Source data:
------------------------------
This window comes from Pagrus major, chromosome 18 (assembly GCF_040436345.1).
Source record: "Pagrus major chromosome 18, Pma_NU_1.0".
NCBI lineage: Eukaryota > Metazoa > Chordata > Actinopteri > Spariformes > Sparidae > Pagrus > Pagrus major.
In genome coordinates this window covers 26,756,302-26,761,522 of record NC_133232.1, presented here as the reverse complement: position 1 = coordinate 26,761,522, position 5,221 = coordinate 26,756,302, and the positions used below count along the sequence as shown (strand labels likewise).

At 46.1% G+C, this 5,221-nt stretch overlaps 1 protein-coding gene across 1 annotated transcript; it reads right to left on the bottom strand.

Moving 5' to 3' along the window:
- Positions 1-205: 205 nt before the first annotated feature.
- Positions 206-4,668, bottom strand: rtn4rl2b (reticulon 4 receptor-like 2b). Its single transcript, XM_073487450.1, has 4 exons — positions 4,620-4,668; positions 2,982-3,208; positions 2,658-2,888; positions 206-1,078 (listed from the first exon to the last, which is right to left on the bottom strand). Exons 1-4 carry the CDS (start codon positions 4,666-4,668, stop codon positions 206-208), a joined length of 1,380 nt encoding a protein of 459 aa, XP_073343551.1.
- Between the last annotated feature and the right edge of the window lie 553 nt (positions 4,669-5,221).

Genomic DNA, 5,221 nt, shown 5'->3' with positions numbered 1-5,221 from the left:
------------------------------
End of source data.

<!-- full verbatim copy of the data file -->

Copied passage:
This window comes from Pagrus major, chromosome 18 (assembly GCF_040436345.1).
Source record: "Pagrus major chromosome 18, Pma_NU_1.0".
NCBI lineage: Eukaryota > Metazoa > Chordata > Actinopteri > Spariformes > Sparidae > Pagrus > Pagrus major.
In genome coordinates this window covers 26,756,302-26,761,522 of record NC_133232.1, presented here as the reverse complement: position 1 = coordinate 26,761,522, position 5,221 = coordinate 26,756,302, and the positions used below count along the sequence as shown (strand labels likewise).

At 46.1% G+C, this 5,221-nt stretch overlaps 1 protein-coding gene across 1 annotated transcript; it reads right to left on the bottom strand.

Moving 5' to 3' along the window:
- Positions 1-205: 205 nt before the first annotated feature.
- Positions 206-4,668, bottom strand: rtn4rl2b (reticulon 4 receptor-like 2b). Its single transcript, XM_073487450.1, has 4 exons — positions 4,620-4,668; positions 2,982-3,208; positions 2,658-2,888; positions 206-1,078 (listed from the first exon to the last, which is right to left on the bottom strand). Exons 1-4 carry the CDS (start codon positions 4,666-4,668, stop codon positions 206-208), a joined length of 1,380 nt encoding a protein of 459 aa, XP_073343551.1.
- Between the last annotated feature and the right edge of the window lie 553 nt (positions 4,669-5,221).

Genomic DNA, 5,221 nt, shown 5'->3' with positions numbered 1-5,221 from the left: